Health & Diving

The Heart & Diving

The Heart & Diving

Myocardial Infarction

When any of the arteries supplying the heart become blocked, a myocardial infarction, or heart attack, will occur if the blockage (or "infarct") is not eliminated quickly. The heart muscle supplied by that artery then becomes starved for oxygen and eventually dies. If the infarct is large enough, the heart's ability to pump blood is compromised, and circulation to all the body's other critical organs is affected. The heart's electrical system may also be adversely affected, resulting in an abnormal rhythm known as ventricular fibrillation. [ad:media]The main cause of myocardial infarction is coronary artery disease (CAD), or a gradual narrowing of the arteries that supply the heart with blood. Eventually, a piece of the fatty plaques affixed to the arteries' inner walls may break free and lodge in a smaller vessel, resulting in total occlusion. CAD affects 3 million Americans and kills more than 700,000 each year; it is the most common life-threatening disease. A blockage that results in a myocardial infarction can also be caused by a bubble of gas or a clot within a blood vessel. But, simply stated, whatever the cause of the occlusion, it means the oxygen required by the heart muscle can no longer be supplied through the blocked vessel. The classic symptoms of myocardial infarction include radiating chest pain (angina) or pain in the jaw or left arm. Other symptoms include heart palpitations; dizziness; indigestion; nausea; sweating; cold, clammy skin; and shortness of breath. If a myocardial infarction is suspected, it is essential that emergency medical care be called and the affected individual evacuated to a hospital. In the meantime, keep the individual calm and administer oxygen. At the hospital, the treatment options include conservative medical management, anticoagulation drugs, heart catheterization or stenting or even coronary artery bypass surgery. Preventing myocardial infarction calls for addressing any risk factors, such as obesity, diabetes, hypertension or smoking. A healthy diet and regular exercise are also important preventatives.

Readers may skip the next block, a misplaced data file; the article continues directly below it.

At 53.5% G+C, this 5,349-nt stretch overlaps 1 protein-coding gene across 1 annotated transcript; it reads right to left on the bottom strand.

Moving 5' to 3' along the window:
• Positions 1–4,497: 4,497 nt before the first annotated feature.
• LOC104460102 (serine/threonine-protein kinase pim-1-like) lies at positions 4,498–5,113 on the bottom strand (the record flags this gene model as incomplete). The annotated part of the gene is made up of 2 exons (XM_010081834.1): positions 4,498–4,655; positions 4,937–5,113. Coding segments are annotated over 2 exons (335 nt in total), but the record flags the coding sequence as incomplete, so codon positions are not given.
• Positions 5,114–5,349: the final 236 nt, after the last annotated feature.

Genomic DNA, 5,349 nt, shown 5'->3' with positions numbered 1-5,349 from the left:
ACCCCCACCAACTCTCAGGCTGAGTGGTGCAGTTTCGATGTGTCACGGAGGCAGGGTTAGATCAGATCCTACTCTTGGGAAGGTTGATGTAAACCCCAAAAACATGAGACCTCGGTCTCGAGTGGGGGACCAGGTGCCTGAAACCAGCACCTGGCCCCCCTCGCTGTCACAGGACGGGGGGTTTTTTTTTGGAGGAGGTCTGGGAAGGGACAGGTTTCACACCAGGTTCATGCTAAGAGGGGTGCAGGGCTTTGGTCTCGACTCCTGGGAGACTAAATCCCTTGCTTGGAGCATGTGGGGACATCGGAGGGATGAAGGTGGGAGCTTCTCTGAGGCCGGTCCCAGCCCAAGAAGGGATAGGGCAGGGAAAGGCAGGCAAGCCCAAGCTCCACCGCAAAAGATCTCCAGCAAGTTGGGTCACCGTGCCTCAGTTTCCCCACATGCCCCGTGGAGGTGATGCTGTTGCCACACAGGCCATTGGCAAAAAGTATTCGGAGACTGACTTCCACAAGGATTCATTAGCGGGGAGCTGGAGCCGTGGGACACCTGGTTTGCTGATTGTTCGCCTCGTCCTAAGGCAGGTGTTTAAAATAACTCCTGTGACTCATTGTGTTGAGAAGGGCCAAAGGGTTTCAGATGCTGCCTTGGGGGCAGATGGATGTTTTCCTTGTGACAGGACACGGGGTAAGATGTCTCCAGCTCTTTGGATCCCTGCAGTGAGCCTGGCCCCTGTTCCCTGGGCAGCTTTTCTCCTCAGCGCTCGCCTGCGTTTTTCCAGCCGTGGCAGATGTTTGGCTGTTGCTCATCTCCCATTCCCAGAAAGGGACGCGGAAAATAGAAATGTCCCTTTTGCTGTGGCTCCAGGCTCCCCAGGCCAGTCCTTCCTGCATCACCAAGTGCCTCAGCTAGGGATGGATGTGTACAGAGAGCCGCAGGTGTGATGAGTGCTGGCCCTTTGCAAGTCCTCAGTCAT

Effect on Diving

Anyone with active ischemic CAD should not dive. The physiologic changes involved in diving, as well as the exercise and stress of a dive, may initiate a cascade of events leading to a myocardial infarction or to unconsciousness or sudden cardiac arrest while in the water. Divers who have been treated and evaluated by a cardiologist may choose to continue diving on a case-by-case basis; essential aspects of such an evaluation include the individual's exercise capacity and any evidence of ischemia while exercising, of arrhythmias or of injury to the heart muscle.
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